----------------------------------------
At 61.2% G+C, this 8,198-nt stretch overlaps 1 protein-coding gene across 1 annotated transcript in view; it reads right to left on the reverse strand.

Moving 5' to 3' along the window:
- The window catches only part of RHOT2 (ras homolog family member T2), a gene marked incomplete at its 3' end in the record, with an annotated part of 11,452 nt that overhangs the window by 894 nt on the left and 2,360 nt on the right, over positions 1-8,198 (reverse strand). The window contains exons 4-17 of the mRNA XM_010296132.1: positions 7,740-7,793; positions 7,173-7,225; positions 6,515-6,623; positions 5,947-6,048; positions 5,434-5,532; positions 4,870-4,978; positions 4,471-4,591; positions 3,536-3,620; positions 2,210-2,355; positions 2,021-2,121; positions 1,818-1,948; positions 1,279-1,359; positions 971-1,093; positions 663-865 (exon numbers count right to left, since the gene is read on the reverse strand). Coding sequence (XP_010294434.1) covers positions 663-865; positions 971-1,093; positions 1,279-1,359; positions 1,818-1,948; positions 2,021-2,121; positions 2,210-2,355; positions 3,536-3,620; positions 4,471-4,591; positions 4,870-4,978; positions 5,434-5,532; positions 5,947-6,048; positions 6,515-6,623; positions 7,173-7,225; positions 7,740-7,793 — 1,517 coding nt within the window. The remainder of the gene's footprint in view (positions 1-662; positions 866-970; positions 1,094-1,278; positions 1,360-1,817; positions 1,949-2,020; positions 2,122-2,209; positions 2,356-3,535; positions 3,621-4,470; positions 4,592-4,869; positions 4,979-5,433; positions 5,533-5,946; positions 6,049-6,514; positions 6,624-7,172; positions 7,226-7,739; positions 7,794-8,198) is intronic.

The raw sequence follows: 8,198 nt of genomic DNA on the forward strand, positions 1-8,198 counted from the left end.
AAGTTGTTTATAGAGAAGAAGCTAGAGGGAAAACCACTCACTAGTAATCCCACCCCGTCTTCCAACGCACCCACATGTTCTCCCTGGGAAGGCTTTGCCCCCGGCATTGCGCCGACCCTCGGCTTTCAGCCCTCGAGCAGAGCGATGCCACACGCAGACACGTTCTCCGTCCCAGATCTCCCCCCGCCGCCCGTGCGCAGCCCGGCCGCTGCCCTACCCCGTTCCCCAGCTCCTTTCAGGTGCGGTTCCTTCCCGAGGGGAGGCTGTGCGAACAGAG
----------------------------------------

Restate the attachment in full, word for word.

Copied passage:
At 61.2% G+C, this 8,198-nt stretch overlaps 1 protein-coding gene across 1 annotated transcript in view; it reads right to left on the reverse strand.

Moving 5' to 3' along the window:
- The window catches only part of RHOT2 (ras homolog family member T2), a gene marked incomplete at its 3' end in the record, with an annotated part of 11,452 nt that overhangs the window by 894 nt on the left and 2,360 nt on the right, over positions 1-8,198 (reverse strand). The window contains exons 4-17 of the mRNA XM_010296132.1: positions 7,740-7,793; positions 7,173-7,225; positions 6,515-6,623; positions 5,947-6,048; positions 5,434-5,532; positions 4,870-4,978; positions 4,471-4,591; positions 3,536-3,620; positions 2,210-2,355; positions 2,021-2,121; positions 1,818-1,948; positions 1,279-1,359; positions 971-1,093; positions 663-865 (exon numbers count right to left, since the gene is read on the reverse strand). Coding sequence (XP_010294434.1) covers positions 663-865; positions 971-1,093; positions 1,279-1,359; positions 1,818-1,948; positions 2,021-2,121; positions 2,210-2,355; positions 3,536-3,620; positions 4,471-4,591; positions 4,870-4,978; positions 5,434-5,532; positions 5,947-6,048; positions 6,515-6,623; positions 7,173-7,225; positions 7,740-7,793 — 1,517 coding nt within the window. The remainder of the gene's footprint in view (positions 1-662; positions 866-970; positions 1,094-1,278; positions 1,360-1,817; positions 1,949-2,020; positions 2,122-2,209; positions 2,356-3,535; positions 3,621-4,470; positions 4,592-4,869; positions 4,979-5,433; positions 5,533-5,946; positions 6,049-6,514; positions 6,624-7,172; positions 7,226-7,739; positions 7,794-8,198) is intronic.

The raw sequence follows: 8,198 nt of genomic DNA on the forward strand, positions 1-8,198 counted from the left end.
AAGTTGTTTATAGAGAAGAAGCTAGAGGGAAAACCACTCACTAGTAATCCCACCCCGTCTTCCAACGCACCCACATGTTCTCCCTGGGAAGGCTTTGCCCCCGGCATTGCGCCGACCCTCGGCTTTCAGCCCTCGAGCAGAGCGATGCCACACGCAGACACGTTCTCCGTCCCAGATCTCCCCCCGCCGCCCGTGCGCAGCCCGGCCGCTGCCCTACCCCGTTCCCCAGCTCCTTTCAGGTGCGGTTCCTTCCCGAGGGGAGGCTGTGCGAACAGAG